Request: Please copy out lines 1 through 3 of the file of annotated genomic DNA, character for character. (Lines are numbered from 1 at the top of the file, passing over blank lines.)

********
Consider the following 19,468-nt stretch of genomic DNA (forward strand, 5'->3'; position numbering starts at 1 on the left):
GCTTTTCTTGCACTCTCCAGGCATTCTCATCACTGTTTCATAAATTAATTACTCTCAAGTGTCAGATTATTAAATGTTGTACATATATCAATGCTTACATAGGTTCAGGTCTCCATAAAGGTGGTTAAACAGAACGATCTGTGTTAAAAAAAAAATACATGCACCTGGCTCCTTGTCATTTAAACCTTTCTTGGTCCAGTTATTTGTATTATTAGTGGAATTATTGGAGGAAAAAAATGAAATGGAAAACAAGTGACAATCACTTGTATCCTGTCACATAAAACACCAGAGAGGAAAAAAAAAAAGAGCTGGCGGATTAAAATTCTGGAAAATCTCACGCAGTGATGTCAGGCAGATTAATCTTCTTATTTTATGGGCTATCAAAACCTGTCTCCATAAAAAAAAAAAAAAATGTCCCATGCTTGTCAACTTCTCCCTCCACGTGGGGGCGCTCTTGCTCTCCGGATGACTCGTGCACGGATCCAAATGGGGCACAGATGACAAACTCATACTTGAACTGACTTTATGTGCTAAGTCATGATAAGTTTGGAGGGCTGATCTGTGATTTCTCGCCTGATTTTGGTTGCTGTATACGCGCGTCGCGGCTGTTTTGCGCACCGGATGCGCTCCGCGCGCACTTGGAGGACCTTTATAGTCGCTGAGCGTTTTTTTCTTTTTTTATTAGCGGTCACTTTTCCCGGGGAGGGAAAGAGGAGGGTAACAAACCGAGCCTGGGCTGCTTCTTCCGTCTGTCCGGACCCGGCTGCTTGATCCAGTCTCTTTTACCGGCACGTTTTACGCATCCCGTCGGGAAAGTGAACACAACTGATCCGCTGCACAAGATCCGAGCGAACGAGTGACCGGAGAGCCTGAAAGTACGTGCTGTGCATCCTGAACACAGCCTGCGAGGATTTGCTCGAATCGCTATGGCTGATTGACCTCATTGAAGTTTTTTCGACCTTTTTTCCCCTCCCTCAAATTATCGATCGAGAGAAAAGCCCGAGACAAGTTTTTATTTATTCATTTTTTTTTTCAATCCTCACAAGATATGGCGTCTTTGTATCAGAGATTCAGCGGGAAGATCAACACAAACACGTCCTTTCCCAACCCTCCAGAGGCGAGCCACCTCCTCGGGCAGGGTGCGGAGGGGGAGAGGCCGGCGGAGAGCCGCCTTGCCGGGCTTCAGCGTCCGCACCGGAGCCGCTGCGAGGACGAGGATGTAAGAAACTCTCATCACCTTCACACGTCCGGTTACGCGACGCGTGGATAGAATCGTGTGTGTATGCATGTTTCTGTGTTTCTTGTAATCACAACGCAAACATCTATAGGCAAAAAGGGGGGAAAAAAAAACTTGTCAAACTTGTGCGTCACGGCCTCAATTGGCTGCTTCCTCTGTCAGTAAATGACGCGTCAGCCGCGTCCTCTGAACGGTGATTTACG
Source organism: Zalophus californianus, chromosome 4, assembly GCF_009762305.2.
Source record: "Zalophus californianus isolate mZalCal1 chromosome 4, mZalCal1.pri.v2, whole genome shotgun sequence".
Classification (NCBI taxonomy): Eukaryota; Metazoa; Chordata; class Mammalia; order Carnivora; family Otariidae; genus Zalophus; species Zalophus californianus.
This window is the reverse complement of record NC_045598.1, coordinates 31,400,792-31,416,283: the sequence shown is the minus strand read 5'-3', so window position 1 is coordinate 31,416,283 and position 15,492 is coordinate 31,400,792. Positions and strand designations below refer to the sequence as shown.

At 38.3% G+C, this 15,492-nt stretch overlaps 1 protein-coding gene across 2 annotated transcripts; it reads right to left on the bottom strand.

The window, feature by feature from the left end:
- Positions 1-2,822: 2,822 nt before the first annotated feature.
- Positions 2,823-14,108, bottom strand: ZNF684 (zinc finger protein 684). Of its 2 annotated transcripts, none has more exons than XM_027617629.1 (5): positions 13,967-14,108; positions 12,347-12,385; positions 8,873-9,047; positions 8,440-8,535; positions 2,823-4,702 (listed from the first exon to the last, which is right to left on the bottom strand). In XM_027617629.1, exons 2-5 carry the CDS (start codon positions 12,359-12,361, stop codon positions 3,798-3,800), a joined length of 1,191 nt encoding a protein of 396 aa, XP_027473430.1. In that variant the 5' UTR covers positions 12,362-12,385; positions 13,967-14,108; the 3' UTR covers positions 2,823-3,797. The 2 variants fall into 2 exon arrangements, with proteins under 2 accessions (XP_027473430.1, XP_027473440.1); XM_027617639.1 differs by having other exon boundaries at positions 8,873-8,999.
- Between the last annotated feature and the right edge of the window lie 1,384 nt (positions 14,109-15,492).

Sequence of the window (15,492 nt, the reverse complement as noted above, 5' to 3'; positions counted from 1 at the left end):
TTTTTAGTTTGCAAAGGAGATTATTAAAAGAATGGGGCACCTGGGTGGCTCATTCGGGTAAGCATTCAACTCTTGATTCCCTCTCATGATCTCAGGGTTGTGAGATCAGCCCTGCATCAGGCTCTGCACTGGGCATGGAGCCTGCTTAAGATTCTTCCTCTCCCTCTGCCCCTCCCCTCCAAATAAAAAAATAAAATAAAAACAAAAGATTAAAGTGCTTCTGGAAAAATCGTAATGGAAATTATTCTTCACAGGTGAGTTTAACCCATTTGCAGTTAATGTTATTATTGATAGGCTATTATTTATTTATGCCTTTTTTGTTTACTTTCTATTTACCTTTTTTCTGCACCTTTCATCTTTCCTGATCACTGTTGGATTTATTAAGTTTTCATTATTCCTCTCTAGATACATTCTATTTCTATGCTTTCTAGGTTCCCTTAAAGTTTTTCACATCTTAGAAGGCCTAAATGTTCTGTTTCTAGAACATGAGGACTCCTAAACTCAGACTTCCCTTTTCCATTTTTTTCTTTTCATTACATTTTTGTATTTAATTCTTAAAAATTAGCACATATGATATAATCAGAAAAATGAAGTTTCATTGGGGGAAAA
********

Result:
Consider the following 19,468-nt stretch of genomic DNA (forward strand, 5'->3'; position numbering starts at 1 on the left):
GCTTTTCTTGCACTCTCCAGGCATTCTCATCACTGTTTCATAAATTAATTACTCTCAAGTGTCAGATTATTAAATGTTGTACATATATCAATGCTTACATAGGTTCAGGTCTCCATAAAGGTGGTTAAACAGAACGATCTGTGTTAAAAAAAAAATACATGCACCTGGCTCCTTGTCATTTAAACCTTTCTTGGTCCAGTTATTTGTATTATTAGTGGAATTATTGGAGGAAAAAAATGAAATGGAAAACAAGTGACAATCACTTGTATCCTGTCACATAAAACACCAGAGAGGAAAAAAAAAAAGAGCTGGCGGATTAAAATTCTGGAAAATCTCACGCAGTGATGTCAGGCAGATTAATCTTCTTATTTTATGGGCTATCAAAACCTGTCTCCATAAAAAAAAAAAAAAATGTCCCATGCTTGTCAACTTCTCCCTCCACGTGGGGGCGCTCTTGCTCTCCGGATGACTCGTGCACGGATCCAAATGGGGCACAGATGACAAACTCATACTTGAACTGACTTTATGTGCTAAGTCATGATAAGTTTGGAGGGCTGATCTGTGATTTCTCGCCTGATTTTGGTTGCTGTATACGCGCGTCGCGGCTGTTTTGCGCACCGGATGCGCTCCGCGCGCACTTGGAGGACCTTTATAGTCGCTGAGCGTTTTTTTCTTTTTTTATTAGCGGTCACTTTTCCCGGGGAGGGAAAGAGGAGGGTAACAAACCGAGCCTGGGCTGCTTCTTCCGTCTGTCCGGACCCGGCTGCTTGATCCAGTCTCTTTTACCGGCACGTTTTACGCATCCCGTCGGGAAAGTGAACACAACTGATCCGCTGCACAAGATCCGAGCGAACGAGTGACCGGAGAGCCTGAAAGTACGTGCTGTGCATCCTGAACACAGCCTGCGAGGATTTGCTCGAATCGCTATGGCTGATTGACCTCATTGAAGTTTTTTCGACCTTTTTTCCCCTCCCTCAAATTATCGATCGAGAGAAAAGCCCGAGACAAGTTTTTATTTATTCATTTTTTTTTTCAATCCTCACAAGATATGGCGTCTTTGTATCAGAGATTCAGCGGGAAGATCAACACAAACACGTCCTTTCCCAACCCTCCAGAGGCGAGCCACCTCCTCGGGCAGGGTGCGGAGGGGGAGAGGCCGGCGGAGAGCCGCCTTGCCGGGCTTCAGCGTCCGCACCGGAGCCGCTGCGAGGACGAGGATGTAAGAAACTCTCATCACCTTCACACGTCCGGTTACGCGACGCGTGGATAGAATCGTGTGTGTATGCATGTTTCTGTGTTTCTTGTAATCACAACGCAAACATCTATAGGCAAAAAGGGGGGAAAAAAAAACTTGTCAAACTTGTGCGTCACGGCCTCAATTGGCTGCTTCCTCTGTCAGTAAATGACGCGTCAGCCGCGTCCTCTGAACGGTGATTTACG
Source organism: Zalophus californianus, chromosome 4, assembly GCF_009762305.2.